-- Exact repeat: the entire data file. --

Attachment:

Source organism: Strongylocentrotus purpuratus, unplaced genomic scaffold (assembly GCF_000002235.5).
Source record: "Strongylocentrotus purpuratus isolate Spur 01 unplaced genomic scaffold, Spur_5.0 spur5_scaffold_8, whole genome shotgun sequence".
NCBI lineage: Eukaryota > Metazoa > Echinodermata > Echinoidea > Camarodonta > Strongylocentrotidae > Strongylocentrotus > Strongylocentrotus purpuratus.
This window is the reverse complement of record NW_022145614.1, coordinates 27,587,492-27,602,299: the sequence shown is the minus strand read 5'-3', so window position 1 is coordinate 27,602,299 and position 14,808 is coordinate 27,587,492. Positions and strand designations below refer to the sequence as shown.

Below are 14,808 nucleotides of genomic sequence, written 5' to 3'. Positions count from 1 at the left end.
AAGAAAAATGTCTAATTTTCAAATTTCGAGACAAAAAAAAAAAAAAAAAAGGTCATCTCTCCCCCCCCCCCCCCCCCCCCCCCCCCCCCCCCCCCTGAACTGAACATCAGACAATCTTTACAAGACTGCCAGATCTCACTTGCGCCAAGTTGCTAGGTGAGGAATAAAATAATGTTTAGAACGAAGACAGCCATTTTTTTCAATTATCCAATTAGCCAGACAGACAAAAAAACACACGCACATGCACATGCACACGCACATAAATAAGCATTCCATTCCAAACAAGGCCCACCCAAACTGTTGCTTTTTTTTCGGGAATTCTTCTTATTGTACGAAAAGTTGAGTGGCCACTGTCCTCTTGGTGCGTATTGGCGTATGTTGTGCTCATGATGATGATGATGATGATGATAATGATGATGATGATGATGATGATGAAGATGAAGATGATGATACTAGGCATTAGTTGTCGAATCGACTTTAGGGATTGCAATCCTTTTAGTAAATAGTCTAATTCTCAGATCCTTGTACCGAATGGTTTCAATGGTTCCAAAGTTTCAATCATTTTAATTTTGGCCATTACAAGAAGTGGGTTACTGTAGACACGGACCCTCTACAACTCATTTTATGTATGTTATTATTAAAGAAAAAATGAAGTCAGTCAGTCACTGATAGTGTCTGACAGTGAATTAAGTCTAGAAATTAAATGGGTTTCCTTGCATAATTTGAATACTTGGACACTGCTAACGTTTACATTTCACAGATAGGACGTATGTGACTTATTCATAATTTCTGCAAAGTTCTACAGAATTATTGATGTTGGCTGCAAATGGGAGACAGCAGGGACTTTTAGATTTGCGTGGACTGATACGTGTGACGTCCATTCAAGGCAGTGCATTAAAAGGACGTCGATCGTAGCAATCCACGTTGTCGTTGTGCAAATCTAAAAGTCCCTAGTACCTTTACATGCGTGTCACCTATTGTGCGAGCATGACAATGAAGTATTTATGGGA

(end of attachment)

Source organism: Strongylocentrotus purpuratus, unplaced genomic scaffold (assembly GCF_000002235.5).
Source record: "Strongylocentrotus purpuratus isolate Spur 01 unplaced genomic scaffold, Spur_5.0 spur5_scaffold_8, whole genome shotgun sequence".
NCBI lineage: Eukaryota > Metazoa > Echinodermata > Echinoidea > Camarodonta > Strongylocentrotidae > Strongylocentrotus > Strongylocentrotus purpuratus.
This window is the reverse complement of record NW_022145614.1, coordinates 27,587,492-27,602,299: the sequence shown is the minus strand read 5'-3', so window position 1 is coordinate 27,602,299 and position 14,808 is coordinate 27,587,492. Positions and strand designations below refer to the sequence as shown.

Below are 14,808 nucleotides of genomic sequence, written 5' to 3'. Positions count from 1 at the left end.
AAGAAAAATGTCTAATTTTCAAATTTCGAGACAAAAAAAAAAAAAAAAAAGGTCATCTCTCCCCCCCCCCCCCCCCCCCCCCCCCCCCCCCCCCCTGAACTGAACATCAGACAATCTTTACAAGACTGCCAGATCTCACTTGCGCCAAGTTGCTAGGTGAGGAATAAAATAATGTTTAGAACGAAGACAGCCATTTTTTTCAATTATCCAATTAGCCAGACAGACAAAAAAACACACGCACATGCACATGCACACGCACATAAATAAGCATTCCATTCCAAACAAGGCCCACCCAAACTGTTGCTTTTTTTTCGGGAATTCTTCTTATTGTACGAAAAGTTGAGTGGCCACTGTCCTCTTGGTGCGTATTGGCGTATGTTGTGCTCATGATGATGATGATGATGATGATAATGATGATGATGATGATGATGATGAAGATGAAGATGATGATACTAGGCATTAGTTGTCGAATCGACTTTAGGGATTGCAATCCTTTTAGTAAATAGTCTAATTCTCAGATCCTTGTACCGAATGGTTTCAATGGTTCCAAAGTTTCAATCATTTTAATTTTGGCCATTACAAGAAGTGGGTTACTGTAGACACGGACCCTCTACAACTCATTTTATGTATGTTATTATTAAAGAAAAAATGAAGTCAGTCAGTCACTGATAGTGTCTGACAGTGAATTAAGTCTAGAAATTAAATGGGTTTCCTTGCATAATTTGAATACTTGGACACTGCTAACGTTTACATTTCACAGATAGGACGTATGTGACTTATTCATAATTTCTGCAAAGTTCTACAGAATTATTGATGTTGGCTGCAAATGGGAGACAGCAGGGACTTTTAGATTTGCGTGGACTGATACGTGTGACGTCCATTCAAGGCAGTGCATTAAAAGGACGTCGATCGTAGCAATCCACGTTGTCGTTGTGCAAATCTAAAAGTCCCTAGTACCTTTACATGCGTGTCACCTATTGTGCGAGCATGACAATGAAGTATTTATGGGA